Tuesday, February 12, 2013

I "Heart" Scavenger Hunts!

Today I taught power and quotient rule of exponents (I did product rule the other day).  I wasn't ready to introduce negative exponents just yet because I didn't want it to be information overload- so I'll be doing that on Thursday/Friday this week.  I'm on block schedule and always looking for activites that give them a chance to get out of their seats.  I do scavenger hunts about once in awhile and LOVE them.  I figured this would be a good topic for it.  Scavenger hunts are a great way  for students to cover many objectives and let students check their answers as they go.  I also hear a lot of math discussion between students and less "Mrs. Wilson how do I do this?"

I created 12 problems in which the answer to one problem leads to the next problem.  I put them on pink paper in honor of Valentine's Day this week!  I also made a worksheet for them to be able to write down and simplfy the expressions as they worked through the activity.

I posted the 12 problems throughout my room and in the hallway:

I love this trapezoid problem!

I put them in groups of 2-3 and assigned them each a place to start.  The entire activity took approximately 30 minutes and they all understood their exponent rules by the end.  Victory!  Here is a picture of one of my students' paper once she had finished:

I'll be covering negative exponents then reviewing all the rules next class with a Koosh Ball game.  We decided to rename this unit "Exponent Extravaganza!" :)

Monday, February 11, 2013

My First!

Horray for my first blog post!  I'm so excited to enter the blogging world and be able to share and connect with fellow teachers.  My plan is to write and reflect about lessons, ideas, and strategies that I use within my classroom. For my first post though, I thought I would introduce myself!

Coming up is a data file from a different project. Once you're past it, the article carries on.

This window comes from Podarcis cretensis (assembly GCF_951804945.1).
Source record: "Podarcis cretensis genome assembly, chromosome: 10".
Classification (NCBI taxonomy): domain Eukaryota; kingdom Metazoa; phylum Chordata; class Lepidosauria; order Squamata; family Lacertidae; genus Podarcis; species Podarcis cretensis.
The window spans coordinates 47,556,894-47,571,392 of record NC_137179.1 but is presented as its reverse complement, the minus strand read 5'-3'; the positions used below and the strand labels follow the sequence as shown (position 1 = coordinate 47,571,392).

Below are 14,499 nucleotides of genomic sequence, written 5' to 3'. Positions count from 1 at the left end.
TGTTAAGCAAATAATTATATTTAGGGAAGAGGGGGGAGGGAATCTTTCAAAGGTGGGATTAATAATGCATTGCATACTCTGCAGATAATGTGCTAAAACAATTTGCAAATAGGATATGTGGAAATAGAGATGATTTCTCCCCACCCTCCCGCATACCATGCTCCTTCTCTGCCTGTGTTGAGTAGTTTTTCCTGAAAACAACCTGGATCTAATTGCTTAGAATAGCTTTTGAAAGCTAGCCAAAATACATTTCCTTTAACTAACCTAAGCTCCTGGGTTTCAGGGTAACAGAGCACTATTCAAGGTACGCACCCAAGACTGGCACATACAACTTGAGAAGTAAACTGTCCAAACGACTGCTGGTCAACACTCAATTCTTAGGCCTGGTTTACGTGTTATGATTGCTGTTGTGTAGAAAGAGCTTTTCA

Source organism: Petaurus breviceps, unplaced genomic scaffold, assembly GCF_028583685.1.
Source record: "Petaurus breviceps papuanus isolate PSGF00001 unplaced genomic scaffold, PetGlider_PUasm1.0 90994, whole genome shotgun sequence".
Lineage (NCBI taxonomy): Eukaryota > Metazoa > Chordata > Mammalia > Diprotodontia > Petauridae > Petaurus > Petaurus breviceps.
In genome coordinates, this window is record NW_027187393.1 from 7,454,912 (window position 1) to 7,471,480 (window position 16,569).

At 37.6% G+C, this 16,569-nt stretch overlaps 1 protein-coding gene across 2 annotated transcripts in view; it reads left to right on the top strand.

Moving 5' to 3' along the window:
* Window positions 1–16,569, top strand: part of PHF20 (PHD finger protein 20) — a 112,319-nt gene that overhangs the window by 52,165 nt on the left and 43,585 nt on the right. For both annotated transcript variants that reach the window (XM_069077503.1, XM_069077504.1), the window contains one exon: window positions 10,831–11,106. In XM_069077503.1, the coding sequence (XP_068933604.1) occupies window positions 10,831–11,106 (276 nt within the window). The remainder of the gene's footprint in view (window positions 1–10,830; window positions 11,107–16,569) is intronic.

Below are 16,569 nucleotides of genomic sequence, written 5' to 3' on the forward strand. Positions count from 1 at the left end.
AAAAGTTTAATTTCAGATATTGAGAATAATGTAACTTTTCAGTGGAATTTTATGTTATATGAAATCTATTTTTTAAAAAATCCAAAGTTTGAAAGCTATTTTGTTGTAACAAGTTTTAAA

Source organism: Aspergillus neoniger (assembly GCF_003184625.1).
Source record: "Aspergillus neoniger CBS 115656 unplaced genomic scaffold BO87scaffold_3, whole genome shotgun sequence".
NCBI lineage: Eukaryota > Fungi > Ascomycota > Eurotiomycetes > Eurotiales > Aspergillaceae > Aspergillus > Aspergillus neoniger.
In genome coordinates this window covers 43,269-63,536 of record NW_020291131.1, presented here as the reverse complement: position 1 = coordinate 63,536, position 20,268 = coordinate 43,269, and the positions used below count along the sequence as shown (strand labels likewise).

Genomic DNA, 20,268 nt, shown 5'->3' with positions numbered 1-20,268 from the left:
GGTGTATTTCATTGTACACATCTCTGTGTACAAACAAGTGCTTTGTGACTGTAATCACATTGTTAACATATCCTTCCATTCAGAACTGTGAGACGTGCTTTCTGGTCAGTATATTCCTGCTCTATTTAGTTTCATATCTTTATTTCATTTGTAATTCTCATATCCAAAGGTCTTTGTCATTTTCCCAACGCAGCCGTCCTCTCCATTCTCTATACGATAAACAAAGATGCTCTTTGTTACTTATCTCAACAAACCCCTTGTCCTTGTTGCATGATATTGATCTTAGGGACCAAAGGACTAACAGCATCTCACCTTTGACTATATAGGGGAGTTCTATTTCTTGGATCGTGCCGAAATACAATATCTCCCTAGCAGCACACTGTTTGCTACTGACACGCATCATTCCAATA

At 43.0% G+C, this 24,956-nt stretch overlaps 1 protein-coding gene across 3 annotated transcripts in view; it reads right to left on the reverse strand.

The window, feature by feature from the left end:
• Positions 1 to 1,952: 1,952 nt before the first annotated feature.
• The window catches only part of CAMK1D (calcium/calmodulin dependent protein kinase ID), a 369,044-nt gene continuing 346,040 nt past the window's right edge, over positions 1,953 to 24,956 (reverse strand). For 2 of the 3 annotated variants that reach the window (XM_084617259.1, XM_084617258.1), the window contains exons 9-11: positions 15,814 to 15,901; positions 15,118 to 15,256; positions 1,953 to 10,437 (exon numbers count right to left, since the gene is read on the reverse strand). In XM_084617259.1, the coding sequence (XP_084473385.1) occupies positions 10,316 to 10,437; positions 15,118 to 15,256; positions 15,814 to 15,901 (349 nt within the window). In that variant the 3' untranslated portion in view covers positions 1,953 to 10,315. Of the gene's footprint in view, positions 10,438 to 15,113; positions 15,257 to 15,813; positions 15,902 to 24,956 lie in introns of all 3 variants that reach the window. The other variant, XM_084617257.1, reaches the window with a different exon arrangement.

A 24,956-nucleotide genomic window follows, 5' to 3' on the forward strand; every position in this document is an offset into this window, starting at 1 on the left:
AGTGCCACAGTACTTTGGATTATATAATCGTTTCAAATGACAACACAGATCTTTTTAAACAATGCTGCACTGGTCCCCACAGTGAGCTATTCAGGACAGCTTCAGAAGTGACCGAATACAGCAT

I am orginally from Orchard Park, NY, which just outside of Buffalo.  I grew up a HUGE Buffalo Bills fan, and I am proud to still be one today.  I went to Brockport State University (near Rochester, NY) and graduated in 2006 with a degree in Mathematics, Education, and Computer Science.  My college boyfriend moved to Virginia Beach, so I followed him down here as soon as I graduated.  We got married in August 2007, and now have two boys- Jacob (age 3) and Logan (age 1).

I have taught Algebra, Honors Algebra, and Pre-Algebra for the past seven years at Great Neck Middle School.  I absolutely love it!  We were lucky enough to move into a brand new school last January.  Here is a picture of my classroom:

We can't hang anything on the walls while the building is under warranty, so it looks a little plain.  Actually, the weekend we moved into our new building happened to be one week before my son was born.  So I really didn't do much with decorating at that time.  It is a bit more snazzed up now though!  Those desks are SO GREAT- I can group them into 2's, 3's, and 4's so easily.  I love the triangles!

That's all for now!